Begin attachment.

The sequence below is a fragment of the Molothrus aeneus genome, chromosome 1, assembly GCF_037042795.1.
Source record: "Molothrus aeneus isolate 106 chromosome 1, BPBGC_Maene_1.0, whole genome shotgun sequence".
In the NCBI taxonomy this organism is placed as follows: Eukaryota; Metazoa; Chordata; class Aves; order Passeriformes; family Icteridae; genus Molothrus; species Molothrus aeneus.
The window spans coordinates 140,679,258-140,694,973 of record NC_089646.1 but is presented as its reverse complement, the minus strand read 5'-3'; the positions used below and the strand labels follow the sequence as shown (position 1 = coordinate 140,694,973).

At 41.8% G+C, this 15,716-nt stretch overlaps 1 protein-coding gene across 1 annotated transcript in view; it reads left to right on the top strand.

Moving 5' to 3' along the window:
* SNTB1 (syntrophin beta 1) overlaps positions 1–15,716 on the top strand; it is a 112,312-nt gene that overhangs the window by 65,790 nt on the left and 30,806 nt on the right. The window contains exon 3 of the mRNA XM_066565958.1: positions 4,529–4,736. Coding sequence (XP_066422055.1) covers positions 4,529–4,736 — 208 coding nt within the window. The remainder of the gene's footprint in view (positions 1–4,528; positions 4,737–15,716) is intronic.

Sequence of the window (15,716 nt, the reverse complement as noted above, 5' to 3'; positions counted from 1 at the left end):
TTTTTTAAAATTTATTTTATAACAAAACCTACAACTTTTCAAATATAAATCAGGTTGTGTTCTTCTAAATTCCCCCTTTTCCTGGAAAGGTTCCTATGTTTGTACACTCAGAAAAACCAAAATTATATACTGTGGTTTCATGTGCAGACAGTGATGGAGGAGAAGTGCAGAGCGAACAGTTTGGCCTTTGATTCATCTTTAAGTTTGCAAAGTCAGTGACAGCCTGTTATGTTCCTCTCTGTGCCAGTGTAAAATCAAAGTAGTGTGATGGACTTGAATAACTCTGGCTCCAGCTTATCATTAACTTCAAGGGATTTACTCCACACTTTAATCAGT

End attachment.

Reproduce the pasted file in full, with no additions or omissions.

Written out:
The sequence below is a fragment of the Molothrus aeneus genome, chromosome 1, assembly GCF_037042795.1.
Source record: "Molothrus aeneus isolate 106 chromosome 1, BPBGC_Maene_1.0, whole genome shotgun sequence".
In the NCBI taxonomy this organism is placed as follows: Eukaryota; Metazoa; Chordata; class Aves; order Passeriformes; family Icteridae; genus Molothrus; species Molothrus aeneus.
The window spans coordinates 140,679,258-140,694,973 of record NC_089646.1 but is presented as its reverse complement, the minus strand read 5'-3'; the positions used below and the strand labels follow the sequence as shown (position 1 = coordinate 140,694,973).

At 41.8% G+C, this 15,716-nt stretch overlaps 1 protein-coding gene across 1 annotated transcript in view; it reads left to right on the top strand.

Moving 5' to 3' along the window:
* SNTB1 (syntrophin beta 1) overlaps positions 1–15,716 on the top strand; it is a 112,312-nt gene that overhangs the window by 65,790 nt on the left and 30,806 nt on the right. The window contains exon 3 of the mRNA XM_066565958.1: positions 4,529–4,736. Coding sequence (XP_066422055.1) covers positions 4,529–4,736 — 208 coding nt within the window. The remainder of the gene's footprint in view (positions 1–4,528; positions 4,737–15,716) is intronic.

Sequence of the window (15,716 nt, the reverse complement as noted above, 5' to 3'; positions counted from 1 at the left end):
TTTTTTAAAATTTATTTTATAACAAAACCTACAACTTTTCAAATATAAATCAGGTTGTGTTCTTCTAAATTCCCCCTTTTCCTGGAAAGGTTCCTATGTTTGTACACTCAGAAAAACCAAAATTATATACTGTGGTTTCATGTGCAGACAGTGATGGAGGAGAAGTGCAGAGCGAACAGTTTGGCCTTTGATTCATCTTTAAGTTTGCAAAGTCAGTGACAGCCTGTTATGTTCCTCTCTGTGCCAGTGTAAAATCAAAGTAGTGTGATGGACTTGAATAACTCTGGCTCCAGCTTATCATTAACTTCAAGGGATTTACTCCACACTTTAATCAGT